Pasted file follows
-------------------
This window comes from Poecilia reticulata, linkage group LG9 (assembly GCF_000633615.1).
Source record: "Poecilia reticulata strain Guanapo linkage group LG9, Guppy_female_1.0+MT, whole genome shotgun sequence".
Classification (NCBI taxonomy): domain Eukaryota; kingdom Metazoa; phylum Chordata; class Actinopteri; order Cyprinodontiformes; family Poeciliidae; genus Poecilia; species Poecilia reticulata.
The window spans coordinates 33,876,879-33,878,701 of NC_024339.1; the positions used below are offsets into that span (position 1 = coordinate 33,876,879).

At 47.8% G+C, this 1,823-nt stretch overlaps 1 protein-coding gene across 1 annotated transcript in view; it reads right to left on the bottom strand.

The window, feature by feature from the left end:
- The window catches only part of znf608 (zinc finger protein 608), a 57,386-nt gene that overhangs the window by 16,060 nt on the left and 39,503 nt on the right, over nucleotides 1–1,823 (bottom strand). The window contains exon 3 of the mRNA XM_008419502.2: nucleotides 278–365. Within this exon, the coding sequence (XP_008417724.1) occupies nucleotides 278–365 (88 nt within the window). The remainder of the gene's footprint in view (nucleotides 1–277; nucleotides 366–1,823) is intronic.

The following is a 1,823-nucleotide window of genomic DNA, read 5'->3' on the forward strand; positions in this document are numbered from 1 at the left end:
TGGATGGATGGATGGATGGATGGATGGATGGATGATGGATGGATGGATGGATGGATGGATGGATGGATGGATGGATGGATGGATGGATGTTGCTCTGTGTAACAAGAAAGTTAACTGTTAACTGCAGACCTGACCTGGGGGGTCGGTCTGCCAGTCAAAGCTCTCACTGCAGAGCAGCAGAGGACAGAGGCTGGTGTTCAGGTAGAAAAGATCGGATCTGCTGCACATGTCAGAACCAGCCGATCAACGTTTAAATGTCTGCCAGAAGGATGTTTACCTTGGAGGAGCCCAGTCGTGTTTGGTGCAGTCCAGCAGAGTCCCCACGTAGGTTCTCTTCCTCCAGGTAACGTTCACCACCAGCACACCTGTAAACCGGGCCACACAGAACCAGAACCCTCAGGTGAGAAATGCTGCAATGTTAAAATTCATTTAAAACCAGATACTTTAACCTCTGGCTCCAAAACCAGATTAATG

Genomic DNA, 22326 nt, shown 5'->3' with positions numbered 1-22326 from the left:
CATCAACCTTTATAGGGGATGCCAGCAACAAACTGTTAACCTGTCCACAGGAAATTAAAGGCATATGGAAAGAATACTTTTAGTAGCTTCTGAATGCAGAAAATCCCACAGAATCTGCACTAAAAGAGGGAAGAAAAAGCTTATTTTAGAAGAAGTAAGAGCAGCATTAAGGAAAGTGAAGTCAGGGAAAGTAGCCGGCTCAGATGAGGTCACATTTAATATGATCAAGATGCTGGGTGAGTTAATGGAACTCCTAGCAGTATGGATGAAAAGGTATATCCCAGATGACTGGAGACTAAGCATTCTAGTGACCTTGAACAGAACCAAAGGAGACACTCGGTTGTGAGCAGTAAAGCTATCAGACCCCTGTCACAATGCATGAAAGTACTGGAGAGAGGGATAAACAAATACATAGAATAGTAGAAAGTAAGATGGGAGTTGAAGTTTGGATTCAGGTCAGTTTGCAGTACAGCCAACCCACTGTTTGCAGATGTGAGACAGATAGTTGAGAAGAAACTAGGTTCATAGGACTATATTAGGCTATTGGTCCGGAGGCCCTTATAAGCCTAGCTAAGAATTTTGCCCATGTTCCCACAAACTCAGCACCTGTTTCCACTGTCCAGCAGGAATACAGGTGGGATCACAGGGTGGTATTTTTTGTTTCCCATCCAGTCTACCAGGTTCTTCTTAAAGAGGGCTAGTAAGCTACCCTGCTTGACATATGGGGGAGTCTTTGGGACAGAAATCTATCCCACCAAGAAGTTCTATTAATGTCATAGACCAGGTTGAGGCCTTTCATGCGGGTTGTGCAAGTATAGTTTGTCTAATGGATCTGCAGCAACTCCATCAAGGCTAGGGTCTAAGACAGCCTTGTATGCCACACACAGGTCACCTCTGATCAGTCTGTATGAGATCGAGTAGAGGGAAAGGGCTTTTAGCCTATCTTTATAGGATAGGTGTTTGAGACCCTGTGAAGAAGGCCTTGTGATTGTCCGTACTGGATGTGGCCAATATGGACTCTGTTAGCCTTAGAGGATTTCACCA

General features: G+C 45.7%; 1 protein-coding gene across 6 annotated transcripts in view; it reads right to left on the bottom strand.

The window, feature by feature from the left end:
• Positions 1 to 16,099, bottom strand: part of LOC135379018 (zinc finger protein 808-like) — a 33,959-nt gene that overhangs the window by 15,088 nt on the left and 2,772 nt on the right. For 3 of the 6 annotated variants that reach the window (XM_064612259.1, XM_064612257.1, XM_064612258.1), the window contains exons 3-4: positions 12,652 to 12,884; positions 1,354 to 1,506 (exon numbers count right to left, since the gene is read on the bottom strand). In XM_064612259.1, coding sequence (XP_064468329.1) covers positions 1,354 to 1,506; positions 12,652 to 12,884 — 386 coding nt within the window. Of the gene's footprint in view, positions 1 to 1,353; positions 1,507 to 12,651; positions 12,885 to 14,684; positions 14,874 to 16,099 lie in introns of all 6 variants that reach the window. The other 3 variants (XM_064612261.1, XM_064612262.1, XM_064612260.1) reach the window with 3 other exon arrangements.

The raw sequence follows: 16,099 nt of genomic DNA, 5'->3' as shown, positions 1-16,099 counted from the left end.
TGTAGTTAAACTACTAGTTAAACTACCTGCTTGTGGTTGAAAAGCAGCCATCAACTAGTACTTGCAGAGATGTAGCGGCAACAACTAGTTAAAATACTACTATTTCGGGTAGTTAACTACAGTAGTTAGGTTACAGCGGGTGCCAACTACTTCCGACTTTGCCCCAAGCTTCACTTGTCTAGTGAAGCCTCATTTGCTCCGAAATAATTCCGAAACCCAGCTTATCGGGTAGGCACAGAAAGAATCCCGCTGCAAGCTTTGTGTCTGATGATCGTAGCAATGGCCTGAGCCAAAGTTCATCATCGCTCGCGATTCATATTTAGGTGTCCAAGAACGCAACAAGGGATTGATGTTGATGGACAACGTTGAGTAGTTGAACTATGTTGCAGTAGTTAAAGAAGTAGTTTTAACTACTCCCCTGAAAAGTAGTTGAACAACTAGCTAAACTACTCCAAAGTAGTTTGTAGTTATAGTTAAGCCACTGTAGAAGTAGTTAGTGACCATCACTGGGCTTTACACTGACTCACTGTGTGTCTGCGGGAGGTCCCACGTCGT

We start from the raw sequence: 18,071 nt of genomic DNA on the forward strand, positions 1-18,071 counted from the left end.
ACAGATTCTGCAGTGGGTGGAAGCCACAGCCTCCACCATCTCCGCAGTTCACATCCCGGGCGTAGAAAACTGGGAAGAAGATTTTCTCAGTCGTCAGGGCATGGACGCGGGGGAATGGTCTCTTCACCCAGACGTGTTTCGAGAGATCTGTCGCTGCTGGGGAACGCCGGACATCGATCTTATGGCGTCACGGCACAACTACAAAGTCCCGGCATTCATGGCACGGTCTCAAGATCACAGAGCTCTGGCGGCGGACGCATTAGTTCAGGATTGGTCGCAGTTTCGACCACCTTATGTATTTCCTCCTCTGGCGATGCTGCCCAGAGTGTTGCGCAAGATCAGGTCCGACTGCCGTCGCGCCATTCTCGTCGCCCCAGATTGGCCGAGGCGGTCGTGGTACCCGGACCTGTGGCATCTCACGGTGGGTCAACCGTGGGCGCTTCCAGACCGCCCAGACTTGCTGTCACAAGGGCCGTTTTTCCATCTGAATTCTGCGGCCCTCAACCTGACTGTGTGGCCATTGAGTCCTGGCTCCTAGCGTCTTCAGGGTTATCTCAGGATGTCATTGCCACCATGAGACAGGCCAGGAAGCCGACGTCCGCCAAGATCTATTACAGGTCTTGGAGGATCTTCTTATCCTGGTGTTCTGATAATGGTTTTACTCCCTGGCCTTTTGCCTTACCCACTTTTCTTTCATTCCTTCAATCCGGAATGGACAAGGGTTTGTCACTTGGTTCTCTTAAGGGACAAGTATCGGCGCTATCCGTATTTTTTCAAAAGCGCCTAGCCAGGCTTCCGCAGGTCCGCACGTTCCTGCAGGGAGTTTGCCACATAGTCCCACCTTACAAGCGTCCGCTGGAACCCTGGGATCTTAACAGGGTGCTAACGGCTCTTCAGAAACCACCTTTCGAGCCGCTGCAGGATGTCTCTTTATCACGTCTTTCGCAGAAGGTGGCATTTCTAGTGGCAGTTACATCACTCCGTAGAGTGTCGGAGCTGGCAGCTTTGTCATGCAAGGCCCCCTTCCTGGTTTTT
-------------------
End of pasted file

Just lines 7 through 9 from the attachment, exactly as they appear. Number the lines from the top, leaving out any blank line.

- The window catches only part of znf608 (zinc finger protein 608), a 57,386-nt gene that overhangs the window by 16,060 nt on the left and 39,503 nt on the right, over nucleotides 1–1,823 (bottom strand). The window contains exon 3 of the mRNA XM_008419502.2: nucleotides 278–365. Within this exon, the coding sequence (XP_008417724.1) occupies nucleotides 278–365 (88 nt within the window). The remainder of the gene's footprint in view (nucleotides 1–277; nucleotides 366–1,823) is intronic.

The following is a 1,823-nucleotide window of genomic DNA, read 5'->3' on the forward strand; positions in this document are numbered from 1 at the left end:
TGGATGGATGGATGGATGGATGGATGGATGGATGATGGATGGATGGATGGATGGATGGATGGATGGATGGATGGATGGATGGATGGATGTTGCTCTGTGTAACAAGAAAGTTAACTGTTAACTGCAGACCTGACCTGGGGGGTCGGTCTGCCAGTCAAAGCTCTCACTGCAGAGCAGCAGAGGACAGAGGCTGGTGTTCAGGTAGAAAAGATCGGATCTGCTGCACATGTCAGAACCAGCCGATCAACGTTTAAATGTCTGCCAGAAGGATGTTTACCTTGGAGGAGCCCAGTCGTGTTTGGTGCAGTCCAGCAGAGTCCCCACGTAGGTTCTCTTCCTCCAGGTAACGTTCACCACCAGCACACCTGTAAACCGGGCCACACAGAACCAGAACCCTCAGGTGAGAAATGCTGCAATGTTAAAATTCATTTAAAACCAGATACTTTAACCTCTGGCTCCAAAACCAGATTAATG